WASHINGTON – Haitian bishops agreed Sept. 24 to the creation of a broad-based reconstruction program involving church partners from around the world that will guide how parishes and Catholic schools destroyed in the January earthquake are rebuilt.
They met in Miami Sept. 22-26 with Catholic officials from the United States, Argentina, Canada, Colombia, Dominican Republic, El Salvador, France, Germany, Guadeloupe and Mexico and the Inter-American Development Bank. The bishops were considering the proposal developed over several months primarily by the U.S. Conference of Catholic Bishops and Catholic Relief Services.
The four-day gathering came on the heels of meetings Sept. 20-21 the Haitian bishops had in Port-au-Prince, the Haitian capital, to discuss reconstruction needs and other church programs.
Called the Program for the Reconstruction of the Church in Haiti, the plan would establish a commission with both Haitian and international members that will review and approve parish projects and ensure that building plans meet construction standards based on appropriate building codes.
“As Haitians continue to struggle to recover from this unprecedented natural disaster, the church walks with them, bearing the cross of Christ, in hope that suffering will give way to new life and to a new Haiti,” the Haiti bishops’ conference said in a statement released Sept. 24 in Miami.
The church aims to “build up every Haitian man and woman in his or her totality: physically, intellectually, emotionally and spiritually,” it said.
“The task ahead remains formidable,” it continued. However, with the reconstruction plan is “an important stem to rebuild the church’s infrastructure,” it added.
According to Richard Balmadier, a CRS adviser to the U.S. bishops who crafted much of the reconstruction plan, it is “going to create for both the church in Haiti as well as the episcopal conferences around the world that want to support the church in Haiti with a forum where they can really work together in solidarity.”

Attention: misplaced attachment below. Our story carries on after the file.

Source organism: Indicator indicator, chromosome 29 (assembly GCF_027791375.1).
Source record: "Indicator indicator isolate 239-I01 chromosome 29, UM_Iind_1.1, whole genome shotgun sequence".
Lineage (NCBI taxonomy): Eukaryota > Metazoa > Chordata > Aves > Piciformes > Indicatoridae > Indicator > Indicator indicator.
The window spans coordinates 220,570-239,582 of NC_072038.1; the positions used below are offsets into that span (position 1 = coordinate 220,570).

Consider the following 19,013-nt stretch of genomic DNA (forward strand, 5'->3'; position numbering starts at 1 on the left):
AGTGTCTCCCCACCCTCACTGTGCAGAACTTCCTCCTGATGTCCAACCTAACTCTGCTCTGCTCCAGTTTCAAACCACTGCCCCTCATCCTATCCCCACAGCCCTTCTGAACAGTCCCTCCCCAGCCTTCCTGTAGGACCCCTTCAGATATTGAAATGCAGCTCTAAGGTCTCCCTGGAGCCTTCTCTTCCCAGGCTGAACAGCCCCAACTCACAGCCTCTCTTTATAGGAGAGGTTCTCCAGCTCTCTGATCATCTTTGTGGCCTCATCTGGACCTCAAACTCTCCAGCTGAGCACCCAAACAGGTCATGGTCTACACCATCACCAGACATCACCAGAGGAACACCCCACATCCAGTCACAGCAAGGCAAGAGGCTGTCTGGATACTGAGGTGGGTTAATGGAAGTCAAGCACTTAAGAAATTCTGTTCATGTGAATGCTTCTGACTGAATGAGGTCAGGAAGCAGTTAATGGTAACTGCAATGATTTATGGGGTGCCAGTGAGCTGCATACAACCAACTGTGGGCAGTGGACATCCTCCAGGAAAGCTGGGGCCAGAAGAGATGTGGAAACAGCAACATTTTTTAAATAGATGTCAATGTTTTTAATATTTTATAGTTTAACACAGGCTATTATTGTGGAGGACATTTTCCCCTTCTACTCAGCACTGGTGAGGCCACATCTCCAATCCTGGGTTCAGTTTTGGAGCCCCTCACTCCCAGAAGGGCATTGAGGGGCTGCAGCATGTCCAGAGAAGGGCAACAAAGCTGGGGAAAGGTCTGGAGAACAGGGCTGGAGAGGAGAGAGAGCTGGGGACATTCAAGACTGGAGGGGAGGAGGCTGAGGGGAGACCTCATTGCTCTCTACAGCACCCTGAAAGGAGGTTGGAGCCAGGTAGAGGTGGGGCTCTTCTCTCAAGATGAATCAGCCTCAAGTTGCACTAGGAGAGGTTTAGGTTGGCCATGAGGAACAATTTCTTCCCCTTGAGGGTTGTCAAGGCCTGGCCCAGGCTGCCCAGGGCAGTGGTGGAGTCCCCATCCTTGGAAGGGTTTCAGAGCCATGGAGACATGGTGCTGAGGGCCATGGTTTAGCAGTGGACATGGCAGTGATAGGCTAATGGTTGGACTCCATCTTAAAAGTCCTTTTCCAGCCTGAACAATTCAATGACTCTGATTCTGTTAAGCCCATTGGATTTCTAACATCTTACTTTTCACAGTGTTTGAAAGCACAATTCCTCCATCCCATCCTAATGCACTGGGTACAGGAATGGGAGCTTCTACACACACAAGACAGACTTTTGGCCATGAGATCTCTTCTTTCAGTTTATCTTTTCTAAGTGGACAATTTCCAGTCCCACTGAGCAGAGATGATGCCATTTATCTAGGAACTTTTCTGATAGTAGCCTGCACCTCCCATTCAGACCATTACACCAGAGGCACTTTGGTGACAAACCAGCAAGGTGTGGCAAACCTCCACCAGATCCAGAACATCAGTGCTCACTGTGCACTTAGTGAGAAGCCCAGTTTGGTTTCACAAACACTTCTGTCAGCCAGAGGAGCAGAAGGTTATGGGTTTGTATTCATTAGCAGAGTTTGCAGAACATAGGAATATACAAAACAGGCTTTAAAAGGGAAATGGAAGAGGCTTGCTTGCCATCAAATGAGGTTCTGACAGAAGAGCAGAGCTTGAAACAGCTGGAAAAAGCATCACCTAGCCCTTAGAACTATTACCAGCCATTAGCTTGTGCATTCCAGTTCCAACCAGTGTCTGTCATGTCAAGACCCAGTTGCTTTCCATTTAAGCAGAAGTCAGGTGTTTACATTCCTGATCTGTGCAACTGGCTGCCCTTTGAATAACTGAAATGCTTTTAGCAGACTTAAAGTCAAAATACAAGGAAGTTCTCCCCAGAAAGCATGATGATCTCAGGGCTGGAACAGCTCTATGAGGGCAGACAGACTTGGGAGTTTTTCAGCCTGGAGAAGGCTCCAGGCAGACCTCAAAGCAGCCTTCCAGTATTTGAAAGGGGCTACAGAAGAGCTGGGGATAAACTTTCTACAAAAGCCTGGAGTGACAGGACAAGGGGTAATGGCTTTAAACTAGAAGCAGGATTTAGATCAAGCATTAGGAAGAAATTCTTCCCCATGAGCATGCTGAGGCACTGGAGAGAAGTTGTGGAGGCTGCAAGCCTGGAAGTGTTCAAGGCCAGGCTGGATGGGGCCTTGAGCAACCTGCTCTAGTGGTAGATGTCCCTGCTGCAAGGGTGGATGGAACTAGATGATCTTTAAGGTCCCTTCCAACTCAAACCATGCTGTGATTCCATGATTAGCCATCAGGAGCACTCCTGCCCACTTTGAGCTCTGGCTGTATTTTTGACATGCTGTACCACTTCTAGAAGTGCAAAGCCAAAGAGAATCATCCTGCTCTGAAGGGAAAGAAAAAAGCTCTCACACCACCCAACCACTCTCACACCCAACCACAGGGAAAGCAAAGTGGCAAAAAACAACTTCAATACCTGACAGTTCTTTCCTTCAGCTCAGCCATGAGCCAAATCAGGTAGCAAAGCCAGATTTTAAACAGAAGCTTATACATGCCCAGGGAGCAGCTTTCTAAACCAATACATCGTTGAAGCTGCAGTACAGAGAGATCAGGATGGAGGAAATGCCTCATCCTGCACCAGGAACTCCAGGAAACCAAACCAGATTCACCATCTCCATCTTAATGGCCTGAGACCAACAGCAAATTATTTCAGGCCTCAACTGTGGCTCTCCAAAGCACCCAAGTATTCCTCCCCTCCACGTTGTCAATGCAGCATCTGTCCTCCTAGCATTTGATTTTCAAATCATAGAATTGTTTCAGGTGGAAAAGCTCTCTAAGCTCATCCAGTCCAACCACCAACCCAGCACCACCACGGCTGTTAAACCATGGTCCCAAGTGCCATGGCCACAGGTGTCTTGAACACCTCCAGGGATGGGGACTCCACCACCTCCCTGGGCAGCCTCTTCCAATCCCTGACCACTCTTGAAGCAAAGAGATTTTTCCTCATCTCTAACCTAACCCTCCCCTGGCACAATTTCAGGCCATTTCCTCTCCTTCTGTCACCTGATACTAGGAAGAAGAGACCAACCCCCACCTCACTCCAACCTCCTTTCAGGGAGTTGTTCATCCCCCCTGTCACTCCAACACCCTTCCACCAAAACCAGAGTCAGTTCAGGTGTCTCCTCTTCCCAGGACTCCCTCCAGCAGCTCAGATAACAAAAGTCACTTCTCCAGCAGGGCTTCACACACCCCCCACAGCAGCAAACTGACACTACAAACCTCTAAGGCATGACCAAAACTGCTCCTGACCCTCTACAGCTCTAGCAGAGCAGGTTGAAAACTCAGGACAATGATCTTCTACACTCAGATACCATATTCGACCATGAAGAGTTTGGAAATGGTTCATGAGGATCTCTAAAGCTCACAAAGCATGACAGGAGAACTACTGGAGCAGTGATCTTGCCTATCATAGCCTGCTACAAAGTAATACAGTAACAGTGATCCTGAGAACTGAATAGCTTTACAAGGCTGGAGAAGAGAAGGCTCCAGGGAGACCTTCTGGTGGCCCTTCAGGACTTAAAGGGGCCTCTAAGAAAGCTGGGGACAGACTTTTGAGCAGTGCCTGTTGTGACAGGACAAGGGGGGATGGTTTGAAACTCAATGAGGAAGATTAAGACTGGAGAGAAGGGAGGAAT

“It will provide support to the church in Haiti by basically creating a capacity there to help it realize its mission,” he told Catholic News Service in an interview in Washington in advance of the Miami meeting.
The Haitian church has struggled to recover since the magnitude 7 earthquake Jan. 12 destroyed 70 parishes, including the Cathedral of Our Lady of the Assumption in Port-au-Prince, dozens of schools, several convents and the national seminary.
Three Port-au-Prince archdiocesan leaders – Archbishop Joseph Serge Miot, Monsignor Charles Benoit, vicar general, and Father Arnoux Chery, chancellor – were killed in the quake along with seven priests, 31 seminarians, and 31 men and women religious. The death of Archbishop Miot was particularly devastating because his concern for the poor made him a beloved figure among Haitian Catholics.
Archbishop Louis Kebreau of Cap-Haitien, president of the Haitian bishops’ conference, has worked to rally church leadership to meet pastoral needs in the aftermath of the earthquake, which affected 20 percent of the country and a third of the population of 10 million. But Haiti’s overwhelming poverty, coupled with the needs of 1.3 million people who remain in makeshift shelters in hundreds of camps in the earthquake zone, has strangled the local church’s ability to respond adequately.